Design and Experimental Assessment of a Minaret Integrated Passive Cooling System Performance for Mosque Buildings in Hot and Dry Climates

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Saudi Digital Library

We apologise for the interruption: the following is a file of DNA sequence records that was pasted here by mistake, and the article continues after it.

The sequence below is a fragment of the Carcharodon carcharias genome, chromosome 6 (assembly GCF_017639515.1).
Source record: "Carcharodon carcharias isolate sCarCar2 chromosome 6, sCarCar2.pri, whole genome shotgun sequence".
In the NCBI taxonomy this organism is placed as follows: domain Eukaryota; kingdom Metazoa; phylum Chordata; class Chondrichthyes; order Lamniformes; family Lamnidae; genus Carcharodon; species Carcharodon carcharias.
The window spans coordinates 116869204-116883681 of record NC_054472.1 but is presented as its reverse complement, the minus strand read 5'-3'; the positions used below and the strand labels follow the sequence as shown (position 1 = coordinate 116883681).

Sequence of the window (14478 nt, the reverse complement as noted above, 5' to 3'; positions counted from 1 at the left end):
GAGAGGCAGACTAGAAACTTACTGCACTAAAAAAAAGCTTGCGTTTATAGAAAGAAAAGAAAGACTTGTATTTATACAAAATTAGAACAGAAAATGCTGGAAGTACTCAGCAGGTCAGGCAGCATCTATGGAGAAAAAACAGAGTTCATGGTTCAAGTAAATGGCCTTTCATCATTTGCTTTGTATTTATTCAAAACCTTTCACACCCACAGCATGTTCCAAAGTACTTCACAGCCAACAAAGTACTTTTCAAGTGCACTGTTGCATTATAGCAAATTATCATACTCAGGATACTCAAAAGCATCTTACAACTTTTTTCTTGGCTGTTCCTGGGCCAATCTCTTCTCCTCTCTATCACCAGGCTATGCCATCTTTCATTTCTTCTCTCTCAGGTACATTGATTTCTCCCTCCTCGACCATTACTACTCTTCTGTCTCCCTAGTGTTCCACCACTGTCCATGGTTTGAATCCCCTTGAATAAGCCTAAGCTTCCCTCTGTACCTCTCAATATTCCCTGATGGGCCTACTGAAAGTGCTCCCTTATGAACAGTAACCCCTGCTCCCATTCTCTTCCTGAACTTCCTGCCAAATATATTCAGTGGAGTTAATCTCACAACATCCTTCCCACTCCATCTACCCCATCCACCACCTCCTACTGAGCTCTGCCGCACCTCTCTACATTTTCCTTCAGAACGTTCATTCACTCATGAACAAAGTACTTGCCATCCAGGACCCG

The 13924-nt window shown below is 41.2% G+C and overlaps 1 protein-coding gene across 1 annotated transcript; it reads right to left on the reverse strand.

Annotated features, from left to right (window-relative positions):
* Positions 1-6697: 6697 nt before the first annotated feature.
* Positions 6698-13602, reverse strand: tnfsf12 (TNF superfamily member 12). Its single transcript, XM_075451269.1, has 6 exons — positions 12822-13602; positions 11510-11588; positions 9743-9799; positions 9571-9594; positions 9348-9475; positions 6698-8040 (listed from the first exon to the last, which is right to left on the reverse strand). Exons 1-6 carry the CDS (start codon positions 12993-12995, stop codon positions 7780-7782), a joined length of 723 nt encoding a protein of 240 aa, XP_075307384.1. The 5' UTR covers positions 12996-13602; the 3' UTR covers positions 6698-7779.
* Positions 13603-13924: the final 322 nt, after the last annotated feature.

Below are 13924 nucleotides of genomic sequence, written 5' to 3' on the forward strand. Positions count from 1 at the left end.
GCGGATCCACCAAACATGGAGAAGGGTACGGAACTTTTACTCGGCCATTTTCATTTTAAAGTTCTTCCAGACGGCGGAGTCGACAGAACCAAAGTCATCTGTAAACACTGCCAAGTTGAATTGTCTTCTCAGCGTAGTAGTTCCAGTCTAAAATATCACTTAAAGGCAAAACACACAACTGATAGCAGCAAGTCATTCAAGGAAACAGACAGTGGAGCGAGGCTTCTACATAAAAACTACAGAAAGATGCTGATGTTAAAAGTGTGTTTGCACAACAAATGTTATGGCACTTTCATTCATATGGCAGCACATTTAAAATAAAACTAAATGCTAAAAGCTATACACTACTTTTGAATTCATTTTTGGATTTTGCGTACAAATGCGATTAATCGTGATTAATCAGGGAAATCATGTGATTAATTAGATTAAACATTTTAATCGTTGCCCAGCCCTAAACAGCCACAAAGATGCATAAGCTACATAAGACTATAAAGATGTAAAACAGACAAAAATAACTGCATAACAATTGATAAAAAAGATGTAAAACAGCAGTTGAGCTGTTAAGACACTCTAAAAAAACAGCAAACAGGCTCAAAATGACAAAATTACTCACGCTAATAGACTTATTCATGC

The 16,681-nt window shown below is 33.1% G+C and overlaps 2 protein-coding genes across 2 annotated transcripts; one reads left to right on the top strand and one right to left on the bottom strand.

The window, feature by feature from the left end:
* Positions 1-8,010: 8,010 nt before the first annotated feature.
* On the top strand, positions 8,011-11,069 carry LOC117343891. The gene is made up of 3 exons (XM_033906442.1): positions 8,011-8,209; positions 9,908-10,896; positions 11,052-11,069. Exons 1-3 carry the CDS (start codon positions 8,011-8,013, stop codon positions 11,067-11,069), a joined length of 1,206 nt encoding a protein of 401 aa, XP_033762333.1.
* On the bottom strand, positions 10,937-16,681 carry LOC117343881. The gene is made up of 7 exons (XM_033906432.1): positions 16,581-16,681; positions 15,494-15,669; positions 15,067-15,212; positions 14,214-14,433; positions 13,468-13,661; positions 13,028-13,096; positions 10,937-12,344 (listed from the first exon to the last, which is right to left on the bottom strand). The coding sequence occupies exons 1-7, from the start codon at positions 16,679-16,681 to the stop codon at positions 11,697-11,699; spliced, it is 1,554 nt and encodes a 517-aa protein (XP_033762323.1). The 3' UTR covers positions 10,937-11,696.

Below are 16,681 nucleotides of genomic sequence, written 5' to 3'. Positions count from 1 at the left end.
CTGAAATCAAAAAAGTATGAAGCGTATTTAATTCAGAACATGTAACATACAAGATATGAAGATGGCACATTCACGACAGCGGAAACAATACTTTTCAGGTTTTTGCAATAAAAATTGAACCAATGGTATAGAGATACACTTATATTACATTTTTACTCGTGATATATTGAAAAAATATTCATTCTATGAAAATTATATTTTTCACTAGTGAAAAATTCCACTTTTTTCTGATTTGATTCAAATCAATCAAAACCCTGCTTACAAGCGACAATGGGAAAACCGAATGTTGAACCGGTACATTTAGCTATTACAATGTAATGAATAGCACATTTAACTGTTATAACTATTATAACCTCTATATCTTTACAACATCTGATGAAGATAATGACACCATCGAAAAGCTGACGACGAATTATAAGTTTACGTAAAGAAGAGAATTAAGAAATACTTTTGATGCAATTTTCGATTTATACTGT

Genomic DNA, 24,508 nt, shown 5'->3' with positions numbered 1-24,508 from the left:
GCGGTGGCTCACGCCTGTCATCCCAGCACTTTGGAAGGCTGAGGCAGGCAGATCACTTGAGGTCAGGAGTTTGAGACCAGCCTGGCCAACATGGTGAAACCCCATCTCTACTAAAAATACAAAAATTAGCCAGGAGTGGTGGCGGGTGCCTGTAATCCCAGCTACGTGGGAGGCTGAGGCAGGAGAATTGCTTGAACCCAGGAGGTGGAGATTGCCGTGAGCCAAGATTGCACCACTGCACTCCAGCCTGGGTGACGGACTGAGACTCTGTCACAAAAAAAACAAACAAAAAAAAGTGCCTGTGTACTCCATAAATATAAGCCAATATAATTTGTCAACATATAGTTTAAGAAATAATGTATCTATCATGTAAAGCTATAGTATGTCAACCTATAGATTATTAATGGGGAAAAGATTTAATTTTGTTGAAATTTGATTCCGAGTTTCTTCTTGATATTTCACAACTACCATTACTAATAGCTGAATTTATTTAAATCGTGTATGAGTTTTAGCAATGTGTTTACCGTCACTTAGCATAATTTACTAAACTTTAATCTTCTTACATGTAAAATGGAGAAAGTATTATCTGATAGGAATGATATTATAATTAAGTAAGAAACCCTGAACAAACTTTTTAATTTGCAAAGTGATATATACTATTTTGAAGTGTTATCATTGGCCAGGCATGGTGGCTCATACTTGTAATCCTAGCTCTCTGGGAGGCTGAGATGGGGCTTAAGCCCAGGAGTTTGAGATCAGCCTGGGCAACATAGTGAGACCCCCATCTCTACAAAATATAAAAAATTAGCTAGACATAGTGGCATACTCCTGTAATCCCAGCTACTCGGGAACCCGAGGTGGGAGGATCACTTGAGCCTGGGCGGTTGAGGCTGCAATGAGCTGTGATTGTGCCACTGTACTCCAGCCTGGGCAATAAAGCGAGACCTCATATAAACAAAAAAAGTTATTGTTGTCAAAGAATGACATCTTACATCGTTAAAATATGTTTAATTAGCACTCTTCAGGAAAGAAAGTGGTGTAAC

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Energy efficiency and conservation in the building is becoming the focus in many countries. In countries with hot climatic conditions, space cooling in buildings consumes a large amount of fossil fuels derived energy with a negative environmental impact. Compared with other public buildings, Mosques are characterized by high consumption of energy per person. To reduce energy consumption for space cooling in buildings and provide human comfort, evaporative cooling technologies have been applied in many places of the world using different techniques and materials. For example, the applications of porous ceramics materials with evaporative cooling have been recently researched as a novel idea in this field. The aim of this research project is to determine the most effective form of the passive cooling of water evaporation in mosques in the hot, dry climate of the Kingdom of Saudi Arabia KSA. Part of this research, will be using Design builder software to perform simulation on a case study for a typical mosque building in KSA to demonstrate that the energy saving strategies as passive cooling was applied to reduce cooling load. The result shows the full potential for exploiting design and construction features for improving environmental and energy performance of existing mosque buildings, The reduction of building cooling load in various locations in the KSA including Hail, Dhahran and Abha comes to about 37%, 30% and 40%, respectively compared to an uninsulated unshaded typical base case mosque building. In this research, the design and integration of an evaporative cooling system into the envelope of a mosque, specifically the minaret, has been conducted, highlighting the construction forms, the purpose and location of various aspects of the mosque, and the evolving function of the minaret in modern mosques. Hence, the proposed design considers the cooler configuration, and the cooling specification of the building, together with the construction materials of both porous ceramic and synthetic materials in the form of grass mats. The ceramic materials are compatible with integration into the structure of the minaret, while the synthetic material offers a modular design and flexibility for integration in the structure. The investigated cool minaret tower concept is intended to operate on the principle of sub-wet bulb temperature in which the air is cooled and supplied into the occupied space without increasing its moisture. The thermal performance of the proof-of-concept minaret prototype was evaluated in the laboratory under controlled climatic conditions. The cooling minaret tower was operated in three modes of evaporative cooling: in terms of Direct Evaporative Cooling (DEC), Indirect Evaporative Cooling (IEC), and Dew Point Evaporative Cooling (DPEC).The three modes allowed for the adaptation of the cooling performance, according to the prevailing weather conditions. The findings of the experimental study of the thermal performance of the synthetic fiber grass mats for all three modes revealed an overall positive trend in terms of the physical principles of evaporating cooling as a favorable cooling mechanism at a high inlet air temperature and low humidity levels. It was found that the drop in temperature for the current three modes under similar various operating conditions, varied from 5.7-12.9, 5.2-10.2, and 5.1-10.3 oC for direct, indirect and dew point modes respectively. Moreover, with higher humidity air supply the cooling power and wet bulb effectiveness decrease. Increase in inlet dry air temperature leads to an increase in either effectiveness or air supply temperature. The DEC mode system achieved 20% better temperature drops than other indirect evaporative cooling modes. However, this might not be considered a significant difference if it fails to satisfy the cooling requirements of the space as effectively a
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